Having moved to a new faraway city, I find myself meeting a lot of new people. Back home — I still think of Indianapolis as "home" — I knew plenty of people, and could always count on bumping into someone I knew at one of my regular haunts.
Except now I don't have a regular haunt, which means I have to find some new ones, which involves a lot of trial and error. Delicious, and rather unhealthy, trial and error.
Also, I don't know anyone in my new city. This means when I meet someone, which I actually enjoy, I go through the same get-to-know-you dance over and over. We ask and answer the same questions: What do you do for a living? Do you have any kids? What do you do for fun?
After a while, I think my answers sound boring, sort of like when you say the same word over and over, and it sounds weird. I worry that I'm coming across as an uninteresting person, so I occasionally make up answers just to relieve the monotony and feel better about myself.
"What do you do?" someone asked me once.
"Write soft-core porn for seniors."
In my defense, it was the first, and funniest, thing to pop in my head, so I blurted it out before I could stop myself.
Also in my defense, I used to get into trouble for speaking without thinking; it was a problem that plagued me for years before I finally learned to control my impulses.
I just have occasional lapses once in a while.
The poor guy was more than a little shocked, so I promised him I was only joking, and that I've never done anything of the sort. I don't know how well my joke went over though, since we've never been back to that church.
Based on my years of networking and meeting new people, and the fact that I've written a book on the subject, I've learned the right and wrong — oh, so very wrong — answers to give when I'm getting to know someone in my new city.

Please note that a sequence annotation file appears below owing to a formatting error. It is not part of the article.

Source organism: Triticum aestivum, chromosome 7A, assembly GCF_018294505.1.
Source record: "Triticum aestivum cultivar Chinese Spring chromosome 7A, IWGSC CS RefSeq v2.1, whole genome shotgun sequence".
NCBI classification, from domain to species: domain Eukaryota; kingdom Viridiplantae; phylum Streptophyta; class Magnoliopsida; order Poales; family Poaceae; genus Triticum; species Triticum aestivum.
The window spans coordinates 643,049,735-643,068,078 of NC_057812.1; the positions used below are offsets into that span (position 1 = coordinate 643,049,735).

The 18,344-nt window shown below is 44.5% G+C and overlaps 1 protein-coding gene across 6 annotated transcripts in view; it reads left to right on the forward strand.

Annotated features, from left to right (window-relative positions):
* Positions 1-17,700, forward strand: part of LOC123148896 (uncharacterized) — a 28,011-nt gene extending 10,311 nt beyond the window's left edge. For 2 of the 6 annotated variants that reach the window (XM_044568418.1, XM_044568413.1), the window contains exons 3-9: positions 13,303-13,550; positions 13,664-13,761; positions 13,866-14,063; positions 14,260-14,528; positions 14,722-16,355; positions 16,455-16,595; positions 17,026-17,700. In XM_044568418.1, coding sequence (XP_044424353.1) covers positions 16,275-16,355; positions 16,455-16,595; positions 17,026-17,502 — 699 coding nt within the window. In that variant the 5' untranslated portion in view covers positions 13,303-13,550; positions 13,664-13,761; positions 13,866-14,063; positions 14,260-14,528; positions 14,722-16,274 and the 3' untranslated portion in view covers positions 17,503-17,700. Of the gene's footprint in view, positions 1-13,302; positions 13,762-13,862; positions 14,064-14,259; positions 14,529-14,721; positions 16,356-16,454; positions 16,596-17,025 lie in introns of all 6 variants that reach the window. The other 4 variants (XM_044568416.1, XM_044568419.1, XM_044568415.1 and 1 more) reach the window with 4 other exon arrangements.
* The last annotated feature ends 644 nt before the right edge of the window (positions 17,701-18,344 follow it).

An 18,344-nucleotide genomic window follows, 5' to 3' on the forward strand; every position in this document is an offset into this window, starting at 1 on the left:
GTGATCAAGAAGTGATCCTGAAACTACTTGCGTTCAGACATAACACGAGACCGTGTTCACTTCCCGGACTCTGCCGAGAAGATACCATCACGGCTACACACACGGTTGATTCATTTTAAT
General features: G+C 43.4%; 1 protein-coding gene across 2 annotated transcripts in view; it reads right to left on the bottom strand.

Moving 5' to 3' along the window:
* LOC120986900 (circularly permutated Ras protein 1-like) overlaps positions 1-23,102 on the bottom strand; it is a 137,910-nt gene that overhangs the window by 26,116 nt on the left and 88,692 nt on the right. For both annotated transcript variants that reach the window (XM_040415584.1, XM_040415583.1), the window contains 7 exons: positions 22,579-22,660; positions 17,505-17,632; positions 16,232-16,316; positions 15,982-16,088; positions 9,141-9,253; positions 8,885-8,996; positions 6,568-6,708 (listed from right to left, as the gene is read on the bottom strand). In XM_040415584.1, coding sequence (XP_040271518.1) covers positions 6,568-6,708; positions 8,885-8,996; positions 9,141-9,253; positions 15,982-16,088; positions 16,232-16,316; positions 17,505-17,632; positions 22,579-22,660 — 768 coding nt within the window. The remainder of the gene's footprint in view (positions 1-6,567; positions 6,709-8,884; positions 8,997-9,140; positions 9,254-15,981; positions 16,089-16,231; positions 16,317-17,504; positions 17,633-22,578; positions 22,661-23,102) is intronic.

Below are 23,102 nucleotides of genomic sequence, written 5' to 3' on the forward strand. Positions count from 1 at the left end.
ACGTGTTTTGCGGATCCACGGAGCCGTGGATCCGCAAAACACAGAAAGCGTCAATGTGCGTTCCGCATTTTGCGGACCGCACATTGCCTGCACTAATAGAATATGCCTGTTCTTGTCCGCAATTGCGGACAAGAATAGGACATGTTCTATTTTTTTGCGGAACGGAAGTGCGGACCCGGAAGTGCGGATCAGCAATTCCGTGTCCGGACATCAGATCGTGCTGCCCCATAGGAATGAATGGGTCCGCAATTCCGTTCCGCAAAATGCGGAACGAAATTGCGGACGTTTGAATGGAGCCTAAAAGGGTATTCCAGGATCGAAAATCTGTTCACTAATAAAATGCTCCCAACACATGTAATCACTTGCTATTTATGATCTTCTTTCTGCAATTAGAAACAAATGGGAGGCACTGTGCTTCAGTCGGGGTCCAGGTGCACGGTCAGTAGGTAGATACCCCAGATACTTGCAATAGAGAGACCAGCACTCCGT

What not to say: I watch Netflix 'til about two in the morning before I go to bed. Then I get up around 8:00 or 8:30 and roll into the office around 10, get into pointless arguments on Twitter, take a long lunch, and get back around 2:00. I'll do a little work, head home around 4 – 4:30, do a little more work, and start watching TV around 8 or 9.
What to say: I'm a professional writer. What do you do?
What not to say: Ha, good question! My father was a merchant marine for nearly 30 years, and he was a firm believer in "any port in a storm." We're always meeting new ones, and at last count we were up to 16, including ones from Peru, Iceland, and Sri Lanka.
What to say: One brother and one sister.
What not to say: I get large salamis from the butcher and then pretend they've been captured and are being sent down a slow conveyor belt toward a giant table saw blade. Then I pretend I'm James Bond, and I have to rescue them before they reach their grisly end. Sometimes I fail on purpose so I get to have salami and cheese for lunch.
What to say: I do woodworking on the weekends.
What not to say: The skulls of my vanquished foes!
What to say: I collect Sherlock Holmes memorabilia.
What not to say: I farted around for a few years before I nearly failed out. So I broke into the bursar's office one night, changed all my grades to give myself a 3.95 GPA, and from there, I went to medical school in the Caribbean. After that, I posed as a doctor until I was finally found out after several of my patients "suffered severe complications."
What to say: Ball State University, class of 89.
What not to say: I don't see how that's any of your business, and if you don't know, I'm certainly not going to tell you.
What to say: No, I don't know how fast I was going, officer.
And if you're curious, no, I have never actually done any of these things. Are you kidding? Do you think I'm a moron? This is a humor column, so you can't take anything I say in here seriously. I know how to act like an adult, and know to never actually do or say this stuff! Come on, man, give me some credit for having half a brain.
What to say: Thank you for reading! Have a good week.
You can find my books Branding Yourself (affiliate link), No Bullshit Social Media, and The Owned Media Doctrine on Amazon, Barnes & Noble, and Books-A-Million, or for the Kindle or Nook.